Solista is a digital instrument that uses a variety of sounds and techniques to create a layered mixed song. Furthermore, songs can be simultaneously created and shared by different users when Solista is connected to an iPhone, and they can be recorded in digital format without the need for microphones. Solista is a MIDI instrument that uses a variety of sounds and techniques to create a layered mixed song; melodies are layered with the melody neck, rhythms with the beat pads, and different musical genres of the melodies and/or beats are controlled with the buttons next to the iPhone on the headstock. Each melody or beat can be looped so the performer can focus on the subsequent layer of the song. Furthermore, songs can be simultaneously created and shared by different users when Solista is connected to an iPhone, creating a “Network Band,” which can also be recorded in digital format (microphones are not necessary).
VV-Talker is a language-learning assistive device for deaf-mute children. It allows them to understand and develop speech, motivating them to learn, communicate and practice. It records the throat vibration of normal speakers and plays it back in tangible simulation. This complements the senses of deaf children, enabling them to compare their speech with that of others.
Credits: Cui Chen, Wang Qi, Shi Kaiyuan, Huang Jianbo, Geng Kun, Wang Zhi, Chen Zhen and Qiu Shuang of Samsung Design Membership China (China)
Pa-cup is a new pharmaceutical packaging approach that facilities people’s intake of their medicine. Medication is packaged in individual envelopes that transform into a cup. So when you have your pills in hand, you also have a cup. Now all you have to do is just add some water.
Credits: Tao Linkai, Zhang Yu, Xu Jianming, Guo Xiaolin and Cao Yi of Zhejiang University of China (China)
The Augmented Intervention Assistant is a head-mounted display system designed to simplify image-guided surgery. It combines preoperational images with the position tracking of instruments, the operating field and the surgeon to augment the physician’s field of view with virtual information. A built-in augmented reality interface provides additional information, such as patient anatomy, position of tumor tissues and preoperational planning.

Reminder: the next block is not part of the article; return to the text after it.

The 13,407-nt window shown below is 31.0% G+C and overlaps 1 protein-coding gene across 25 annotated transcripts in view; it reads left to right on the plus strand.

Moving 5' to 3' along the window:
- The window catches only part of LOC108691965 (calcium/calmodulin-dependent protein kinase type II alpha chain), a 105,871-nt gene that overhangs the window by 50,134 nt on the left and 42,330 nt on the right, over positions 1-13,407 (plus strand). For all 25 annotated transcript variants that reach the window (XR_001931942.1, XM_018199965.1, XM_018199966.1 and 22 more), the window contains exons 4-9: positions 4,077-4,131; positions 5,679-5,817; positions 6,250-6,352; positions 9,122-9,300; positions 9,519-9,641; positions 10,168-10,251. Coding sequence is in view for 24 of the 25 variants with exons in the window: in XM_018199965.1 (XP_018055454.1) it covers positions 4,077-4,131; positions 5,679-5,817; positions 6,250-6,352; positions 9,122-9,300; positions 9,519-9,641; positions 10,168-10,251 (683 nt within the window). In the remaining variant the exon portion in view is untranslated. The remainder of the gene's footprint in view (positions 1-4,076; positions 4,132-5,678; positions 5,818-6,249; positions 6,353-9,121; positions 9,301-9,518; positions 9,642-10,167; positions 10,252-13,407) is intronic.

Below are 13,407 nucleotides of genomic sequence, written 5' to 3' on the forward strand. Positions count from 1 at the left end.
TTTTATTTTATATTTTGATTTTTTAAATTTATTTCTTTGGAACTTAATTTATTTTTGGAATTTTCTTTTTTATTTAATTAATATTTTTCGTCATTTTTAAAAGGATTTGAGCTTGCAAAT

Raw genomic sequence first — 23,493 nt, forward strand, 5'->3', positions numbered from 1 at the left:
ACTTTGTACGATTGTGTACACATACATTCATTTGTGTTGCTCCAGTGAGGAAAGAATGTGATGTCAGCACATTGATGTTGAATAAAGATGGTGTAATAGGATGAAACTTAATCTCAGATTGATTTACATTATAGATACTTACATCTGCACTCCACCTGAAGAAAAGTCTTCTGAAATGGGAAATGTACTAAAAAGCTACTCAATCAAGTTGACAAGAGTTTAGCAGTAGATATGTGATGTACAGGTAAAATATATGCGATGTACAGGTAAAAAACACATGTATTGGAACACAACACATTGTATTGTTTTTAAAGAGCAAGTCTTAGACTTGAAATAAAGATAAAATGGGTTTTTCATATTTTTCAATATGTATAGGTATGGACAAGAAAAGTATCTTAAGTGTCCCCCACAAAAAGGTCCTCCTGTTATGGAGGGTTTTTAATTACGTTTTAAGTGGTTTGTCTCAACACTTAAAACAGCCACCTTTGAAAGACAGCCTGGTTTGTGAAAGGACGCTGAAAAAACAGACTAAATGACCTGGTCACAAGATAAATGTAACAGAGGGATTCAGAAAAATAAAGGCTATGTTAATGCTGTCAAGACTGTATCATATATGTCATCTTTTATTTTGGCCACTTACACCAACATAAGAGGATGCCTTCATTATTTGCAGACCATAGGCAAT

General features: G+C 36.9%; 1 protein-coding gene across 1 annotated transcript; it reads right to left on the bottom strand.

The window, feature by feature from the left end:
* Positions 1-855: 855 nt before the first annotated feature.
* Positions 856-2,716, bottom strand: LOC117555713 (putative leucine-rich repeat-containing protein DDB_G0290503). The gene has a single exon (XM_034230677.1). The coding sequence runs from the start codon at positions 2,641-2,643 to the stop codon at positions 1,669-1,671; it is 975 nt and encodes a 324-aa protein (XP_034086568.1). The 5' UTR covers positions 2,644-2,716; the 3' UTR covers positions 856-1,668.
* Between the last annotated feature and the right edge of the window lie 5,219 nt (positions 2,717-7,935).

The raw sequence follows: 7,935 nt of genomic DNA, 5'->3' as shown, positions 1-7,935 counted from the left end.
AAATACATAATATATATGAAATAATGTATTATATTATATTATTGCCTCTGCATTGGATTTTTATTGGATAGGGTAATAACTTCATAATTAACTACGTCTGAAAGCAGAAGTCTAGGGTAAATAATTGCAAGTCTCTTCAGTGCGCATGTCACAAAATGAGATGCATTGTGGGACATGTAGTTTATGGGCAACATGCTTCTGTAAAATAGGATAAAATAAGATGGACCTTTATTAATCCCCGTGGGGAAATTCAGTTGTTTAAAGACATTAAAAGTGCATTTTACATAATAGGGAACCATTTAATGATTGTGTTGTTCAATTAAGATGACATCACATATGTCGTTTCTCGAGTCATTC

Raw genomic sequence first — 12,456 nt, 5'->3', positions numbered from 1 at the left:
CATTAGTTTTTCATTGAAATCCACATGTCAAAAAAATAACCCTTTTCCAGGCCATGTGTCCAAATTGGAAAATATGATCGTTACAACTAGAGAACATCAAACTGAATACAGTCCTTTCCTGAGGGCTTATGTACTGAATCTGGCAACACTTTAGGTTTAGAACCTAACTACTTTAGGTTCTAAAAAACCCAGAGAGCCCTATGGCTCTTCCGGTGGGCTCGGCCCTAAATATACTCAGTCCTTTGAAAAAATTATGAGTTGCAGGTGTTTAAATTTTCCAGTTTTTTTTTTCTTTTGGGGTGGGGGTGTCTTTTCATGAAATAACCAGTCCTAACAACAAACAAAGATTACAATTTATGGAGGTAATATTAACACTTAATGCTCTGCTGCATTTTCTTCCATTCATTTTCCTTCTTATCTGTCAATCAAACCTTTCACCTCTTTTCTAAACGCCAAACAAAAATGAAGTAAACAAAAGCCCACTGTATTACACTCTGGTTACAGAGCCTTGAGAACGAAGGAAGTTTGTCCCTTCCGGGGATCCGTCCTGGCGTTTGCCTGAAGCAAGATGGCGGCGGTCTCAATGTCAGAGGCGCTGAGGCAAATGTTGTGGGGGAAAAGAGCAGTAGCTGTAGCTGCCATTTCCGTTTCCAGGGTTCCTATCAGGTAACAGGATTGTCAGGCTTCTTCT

City Context combines a solar-powered street lamp with a waste container. The container is embedded inside the lamp so pedestrians can easily find it. The bins are also marked by different colors for sorting garbage. This design encourages people to avoid littering and makes the city more user friendly and pleasant.
Credits: Li-Te Lo, Song-Jung Chen, Tai-Yen Lee and Cheng-Yu Tsai of Shih Chien University (Taiwan) and Zong-Huei Hsu of National Taiwan University of Arts (Taiwan)
Bale ameliorates the nuisance of confidential paper waste. Bale shreds and compacts paper waste into stackable units, reducing their physical footprint while they await a recycler’s pick up. Or, Bale’s byproduct units can be modularly configured for many uses: tree-stump-inspired stools, pots for philodendrons or cubicle walls.
About one-fifth of home water use is due to laundry. If hand-laundering were increased, water and electricity use could be reduced. With its wave-like form, the pond sink was designed to encourage hand washing by eliminating the common barriers, such as a lack of space, the uncomfortable positioning of the body and the inconvenient use of a washboard.
Credits: Yoori Koo and Zhong-Fa Lie of Seoul National University of Science and Technology (South Korea)
Aura addresses the issue of commuter cyclist safety, while providing a helmet that is appropriately styled for the urban environment. Its safety features include a built-in rear light and detachable wristband indicators to signal to other road users the cyclist’s intentions. When not in use, the indicators attach to the helmet.
Credits: Joseph Thomas of Loughborough University & Wonder Vision (United Kingdom)
Veeb is a digital piano for musicians with a hearing impairment. Using three methods of interaction—aural, visual and tactile—Veeb offers a more engaging playing experience for those who don’t have perfect hearing. For example, each key vibrates at the specific frequency attributed to that note, providing musicians with accurate tactile feedback as they play.
Credits: James Gadd of Loughorough University (United Kingdom)
Students with visual impairments are often at a disadvantage in a typical classroom. They cannot see visual presentations or writing on the board. Many students with low vision and legal blindness are able to see at close distance if they hold the materials a few inches from their eyes. The Note-Taker is a portable device designed for these students, so that they may clearly see presentations and take notes.
Credits: Liqing Zhou and David Hayden of Arizona State University